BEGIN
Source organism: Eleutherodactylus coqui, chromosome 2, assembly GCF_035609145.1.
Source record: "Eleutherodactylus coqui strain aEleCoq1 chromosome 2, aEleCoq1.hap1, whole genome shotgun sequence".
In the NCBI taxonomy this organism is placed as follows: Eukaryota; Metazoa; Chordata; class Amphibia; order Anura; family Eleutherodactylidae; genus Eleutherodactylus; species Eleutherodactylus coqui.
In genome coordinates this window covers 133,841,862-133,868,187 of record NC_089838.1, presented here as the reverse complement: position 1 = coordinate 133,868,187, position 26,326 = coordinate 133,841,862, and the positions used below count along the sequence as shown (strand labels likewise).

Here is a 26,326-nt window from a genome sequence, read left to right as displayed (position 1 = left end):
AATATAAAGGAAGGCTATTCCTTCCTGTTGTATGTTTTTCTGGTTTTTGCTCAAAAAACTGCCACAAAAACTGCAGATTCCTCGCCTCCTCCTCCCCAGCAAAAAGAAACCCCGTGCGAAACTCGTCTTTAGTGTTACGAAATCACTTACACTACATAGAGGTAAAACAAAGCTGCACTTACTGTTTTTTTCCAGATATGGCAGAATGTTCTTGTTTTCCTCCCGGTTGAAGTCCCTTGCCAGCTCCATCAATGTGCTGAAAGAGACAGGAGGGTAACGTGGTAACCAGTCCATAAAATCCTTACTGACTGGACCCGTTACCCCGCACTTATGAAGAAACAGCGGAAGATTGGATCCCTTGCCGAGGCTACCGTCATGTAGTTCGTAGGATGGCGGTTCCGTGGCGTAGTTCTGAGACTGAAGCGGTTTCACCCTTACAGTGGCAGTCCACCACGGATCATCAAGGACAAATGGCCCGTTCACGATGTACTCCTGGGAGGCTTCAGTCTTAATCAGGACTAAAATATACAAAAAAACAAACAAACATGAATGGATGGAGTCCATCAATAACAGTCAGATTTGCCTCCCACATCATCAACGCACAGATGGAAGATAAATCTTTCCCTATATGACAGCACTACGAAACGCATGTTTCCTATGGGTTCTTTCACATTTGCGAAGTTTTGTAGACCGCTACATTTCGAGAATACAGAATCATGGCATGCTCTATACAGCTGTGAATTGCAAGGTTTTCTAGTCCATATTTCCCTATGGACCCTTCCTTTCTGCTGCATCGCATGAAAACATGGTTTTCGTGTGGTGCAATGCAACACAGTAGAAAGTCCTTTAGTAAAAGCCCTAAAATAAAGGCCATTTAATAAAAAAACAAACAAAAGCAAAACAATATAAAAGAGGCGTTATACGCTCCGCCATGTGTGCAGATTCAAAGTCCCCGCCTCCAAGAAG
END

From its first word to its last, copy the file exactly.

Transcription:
Source organism: Eleutherodactylus coqui, chromosome 2, assembly GCF_035609145.1.
Source record: "Eleutherodactylus coqui strain aEleCoq1 chromosome 2, aEleCoq1.hap1, whole genome shotgun sequence".
In the NCBI taxonomy this organism is placed as follows: Eukaryota; Metazoa; Chordata; class Amphibia; order Anura; family Eleutherodactylidae; genus Eleutherodactylus; species Eleutherodactylus coqui.
In genome coordinates this window covers 133,841,862-133,868,187 of record NC_089838.1, presented here as the reverse complement: position 1 = coordinate 133,868,187, position 26,326 = coordinate 133,841,862, and the positions used below count along the sequence as shown (strand labels likewise).

Here is a 26,326-nt window from a genome sequence, read left to right as displayed (position 1 = left end):
AATATAAAGGAAGGCTATTCCTTCCTGTTGTATGTTTTTCTGGTTTTTGCTCAAAAAACTGCCACAAAAACTGCAGATTCCTCGCCTCCTCCTCCCCAGCAAAAAGAAACCCCGTGCGAAACTCGTCTTTAGTGTTACGAAATCACTTACACTACATAGAGGTAAAACAAAGCTGCACTTACTGTTTTTTTCCAGATATGGCAGAATGTTCTTGTTTTCCTCCCGGTTGAAGTCCCTTGCCAGCTCCATCAATGTGCTGAAAGAGACAGGAGGGTAACGTGGTAACCAGTCCATAAAATCCTTACTGACTGGACCCGTTACCCCGCACTTATGAAGAAACAGCGGAAGATTGGATCCCTTGCCGAGGCTACCGTCATGTAGTTCGTAGGATGGCGGTTCCGTGGCGTAGTTCTGAGACTGAAGCGGTTTCACCCTTACAGTGGCAGTCCACCACGGATCATCAAGGACAAATGGCCCGTTCACGATGTACTCCTGGGAGGCTTCAGTCTTAATCAGGACTAAAATATACAAAAAAACAAACAAACATGAATGGATGGAGTCCATCAATAACAGTCAGATTTGCCTCCCACATCATCAACGCACAGATGGAAGATAAATCTTTCCCTATATGACAGCACTACGAAACGCATGTTTCCTATGGGTTCTTTCACATTTGCGAAGTTTTGTAGACCGCTACATTTCGAGAATACAGAATCATGGCATGCTCTATACAGCTGTGAATTGCAAGGTTTTCTAGTCCATATTTCCCTATGGACCCTTCCTTTCTGCTGCATCGCATGAAAACATGGTTTTCGTGTGGTGCAATGCAACACAGTAGAAAGTCCTTTAGTAAAAGCCCTAAAATAAAGGCCATTTAATAAAAAAACAAACAAAAGCAAAACAATATAAAAGAGGCGTTATACGCTCCGCCATGTGTGCAGATTCAAAGTCCCCGCCTCCAAGAAG